quipping boy: things that get stuck in my brain
as a general rule in groups/panels/events at my school’s LGBT Resource Center, esp. the trans* group i regularly go to, when we do introductions and icebreakers at the beginning people are asked to state…
i’ve heard this said before, and have discussed it specifically at a cis-privilege/trans* ally workshop in a queer setting.
i’m also in a specific queer setting regularly where people of all gender identities and expressions, binary-typical and otherwise, often answer the PGP question with ‘either pronoun’ or ‘i don’t care for pronouns’ or ‘pronouns don’t matter.’
i understand the argument that for a cis person to say her/his pronouns ‘don’t matter’ without having considered what this might mean is, obviously, not a good thing. we’d like to think that we are working to make every person acknowledge (singular)their privilege, or the state of not having to worry about/be othered for aspects of their identity, like gender.
cis privilege. check.
but i also know gender non-conforming people, trans*people, gender queer people, and people who present as cis but might not be cis who are regularly in queer spaces, engaging in dialogue about things like gender, and who, for themselves, genuinely don’t care what pronouns are used to refer to them during the group or activity.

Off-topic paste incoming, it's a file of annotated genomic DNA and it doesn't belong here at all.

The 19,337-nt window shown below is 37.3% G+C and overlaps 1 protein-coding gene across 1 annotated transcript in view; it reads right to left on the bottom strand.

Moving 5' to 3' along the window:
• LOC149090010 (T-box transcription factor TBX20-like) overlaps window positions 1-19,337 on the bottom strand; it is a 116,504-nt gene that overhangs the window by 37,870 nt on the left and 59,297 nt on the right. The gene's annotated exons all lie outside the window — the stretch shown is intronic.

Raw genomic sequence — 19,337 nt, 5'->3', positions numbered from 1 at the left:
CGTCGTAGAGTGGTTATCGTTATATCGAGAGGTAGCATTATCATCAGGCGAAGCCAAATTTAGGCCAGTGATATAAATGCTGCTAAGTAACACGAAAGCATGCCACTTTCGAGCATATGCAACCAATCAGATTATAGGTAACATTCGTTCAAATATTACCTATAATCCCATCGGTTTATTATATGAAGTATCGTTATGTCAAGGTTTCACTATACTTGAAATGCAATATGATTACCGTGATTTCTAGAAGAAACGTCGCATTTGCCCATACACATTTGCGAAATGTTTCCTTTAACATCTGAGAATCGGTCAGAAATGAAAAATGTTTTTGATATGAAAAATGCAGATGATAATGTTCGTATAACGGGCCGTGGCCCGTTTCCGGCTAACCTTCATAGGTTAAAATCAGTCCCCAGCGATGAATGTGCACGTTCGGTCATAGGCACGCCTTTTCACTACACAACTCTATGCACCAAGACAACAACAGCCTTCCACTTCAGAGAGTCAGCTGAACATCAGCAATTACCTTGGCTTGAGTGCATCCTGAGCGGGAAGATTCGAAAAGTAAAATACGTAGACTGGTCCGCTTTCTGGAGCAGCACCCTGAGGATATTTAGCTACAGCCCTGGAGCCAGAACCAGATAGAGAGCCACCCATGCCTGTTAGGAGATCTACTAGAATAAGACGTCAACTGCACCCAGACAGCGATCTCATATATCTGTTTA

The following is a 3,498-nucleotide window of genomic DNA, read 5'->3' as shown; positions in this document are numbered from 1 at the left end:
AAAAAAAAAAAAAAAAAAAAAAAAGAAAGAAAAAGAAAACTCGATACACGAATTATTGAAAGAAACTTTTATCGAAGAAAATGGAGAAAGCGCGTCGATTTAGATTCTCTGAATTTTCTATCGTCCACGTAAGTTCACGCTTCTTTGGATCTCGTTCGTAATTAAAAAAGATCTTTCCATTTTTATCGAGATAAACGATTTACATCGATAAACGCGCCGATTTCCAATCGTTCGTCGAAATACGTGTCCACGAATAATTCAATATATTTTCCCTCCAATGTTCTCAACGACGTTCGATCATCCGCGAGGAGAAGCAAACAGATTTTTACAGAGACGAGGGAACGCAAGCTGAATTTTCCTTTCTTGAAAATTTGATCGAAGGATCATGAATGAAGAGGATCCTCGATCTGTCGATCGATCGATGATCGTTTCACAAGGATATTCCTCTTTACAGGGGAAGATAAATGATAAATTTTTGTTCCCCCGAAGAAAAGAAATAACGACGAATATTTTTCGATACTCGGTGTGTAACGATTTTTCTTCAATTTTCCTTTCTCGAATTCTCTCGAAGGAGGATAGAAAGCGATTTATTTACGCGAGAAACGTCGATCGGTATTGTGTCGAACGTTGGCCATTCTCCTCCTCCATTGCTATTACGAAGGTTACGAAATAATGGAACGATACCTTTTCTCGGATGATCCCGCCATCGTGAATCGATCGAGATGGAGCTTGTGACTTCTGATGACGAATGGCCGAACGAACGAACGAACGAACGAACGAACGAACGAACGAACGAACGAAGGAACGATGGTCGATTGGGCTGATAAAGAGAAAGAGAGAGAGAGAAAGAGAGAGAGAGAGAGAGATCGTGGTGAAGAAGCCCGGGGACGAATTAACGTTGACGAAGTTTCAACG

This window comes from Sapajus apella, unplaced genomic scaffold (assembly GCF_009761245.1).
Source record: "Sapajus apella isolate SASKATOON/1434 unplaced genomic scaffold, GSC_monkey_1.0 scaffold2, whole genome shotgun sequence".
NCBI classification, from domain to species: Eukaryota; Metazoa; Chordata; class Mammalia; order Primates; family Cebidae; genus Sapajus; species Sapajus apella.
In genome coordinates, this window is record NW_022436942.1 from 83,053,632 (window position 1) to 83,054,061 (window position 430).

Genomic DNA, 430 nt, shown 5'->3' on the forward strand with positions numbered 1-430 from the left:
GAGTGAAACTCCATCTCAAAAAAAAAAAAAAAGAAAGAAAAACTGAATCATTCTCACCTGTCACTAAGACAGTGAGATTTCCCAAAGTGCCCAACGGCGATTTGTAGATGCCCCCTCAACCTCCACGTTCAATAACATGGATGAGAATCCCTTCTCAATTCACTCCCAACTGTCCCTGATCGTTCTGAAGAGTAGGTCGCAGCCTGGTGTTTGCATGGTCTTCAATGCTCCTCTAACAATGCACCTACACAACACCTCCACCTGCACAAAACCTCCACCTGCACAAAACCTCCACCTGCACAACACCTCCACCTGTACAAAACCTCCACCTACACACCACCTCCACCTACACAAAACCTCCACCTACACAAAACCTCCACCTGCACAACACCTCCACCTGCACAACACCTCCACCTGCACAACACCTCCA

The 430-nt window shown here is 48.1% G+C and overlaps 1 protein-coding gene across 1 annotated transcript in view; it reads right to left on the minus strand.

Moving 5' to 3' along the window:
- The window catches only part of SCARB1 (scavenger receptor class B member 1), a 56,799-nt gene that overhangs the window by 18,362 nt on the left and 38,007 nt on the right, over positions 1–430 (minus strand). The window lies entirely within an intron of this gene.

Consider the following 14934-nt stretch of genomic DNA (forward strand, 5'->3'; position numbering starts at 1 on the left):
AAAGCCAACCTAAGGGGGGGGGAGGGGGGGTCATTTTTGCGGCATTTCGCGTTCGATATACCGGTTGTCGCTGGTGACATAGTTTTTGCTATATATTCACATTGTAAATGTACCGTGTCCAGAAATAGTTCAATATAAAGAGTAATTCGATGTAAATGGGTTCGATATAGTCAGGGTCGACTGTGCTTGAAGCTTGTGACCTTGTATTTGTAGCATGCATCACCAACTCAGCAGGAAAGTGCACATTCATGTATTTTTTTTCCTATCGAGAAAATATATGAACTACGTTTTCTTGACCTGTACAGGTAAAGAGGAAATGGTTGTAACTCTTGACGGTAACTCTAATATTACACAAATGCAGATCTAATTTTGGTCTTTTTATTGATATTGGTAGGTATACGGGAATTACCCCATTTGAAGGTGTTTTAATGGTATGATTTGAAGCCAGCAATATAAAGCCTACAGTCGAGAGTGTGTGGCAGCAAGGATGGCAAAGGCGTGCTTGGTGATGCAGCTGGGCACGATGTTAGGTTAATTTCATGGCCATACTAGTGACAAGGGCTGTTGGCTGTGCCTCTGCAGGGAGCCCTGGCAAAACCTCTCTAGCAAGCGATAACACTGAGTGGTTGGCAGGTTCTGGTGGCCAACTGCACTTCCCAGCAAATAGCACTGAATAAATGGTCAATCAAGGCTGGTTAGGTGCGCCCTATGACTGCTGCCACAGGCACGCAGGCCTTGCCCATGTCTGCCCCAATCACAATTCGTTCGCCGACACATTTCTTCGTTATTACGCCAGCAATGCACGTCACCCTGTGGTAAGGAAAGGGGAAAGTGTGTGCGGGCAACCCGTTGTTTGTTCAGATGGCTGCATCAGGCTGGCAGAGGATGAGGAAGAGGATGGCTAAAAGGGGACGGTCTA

i think it’s that fine line between universalist-ish assimilation of —and therefore erasure of— gender variance (much like what always happens with issues of race and, increasingly, orientation) and genuine affirmation and acceptance of gender variance, ‘nonconformity,’ etc.
in short, there are people who engage in discourse and actions surrounding issues of gender who understand the importance of things like stating one’s PGP who don’t actually identify strongly with the way in which they are identified by others.
that they express this intrinsic state of being in their own gender, whatever it is, is not necessarily invalidating of the experiences of others.
it might seem like a privilege inherently, and it’s surely how we frame the discussion around privilege, but there are other factors involved.
and not all gender-related privilege is wanted. not all FAAB or MAAB persons who present that way actually wish to present that way. people might not feel comfortable in their gender expressions, but maintain those for safety at home, work, or school, etc.
i think we’ve got to be careful about the difference between policing and educating, and recognizing that there can be ignorance, but there can also simply be difference.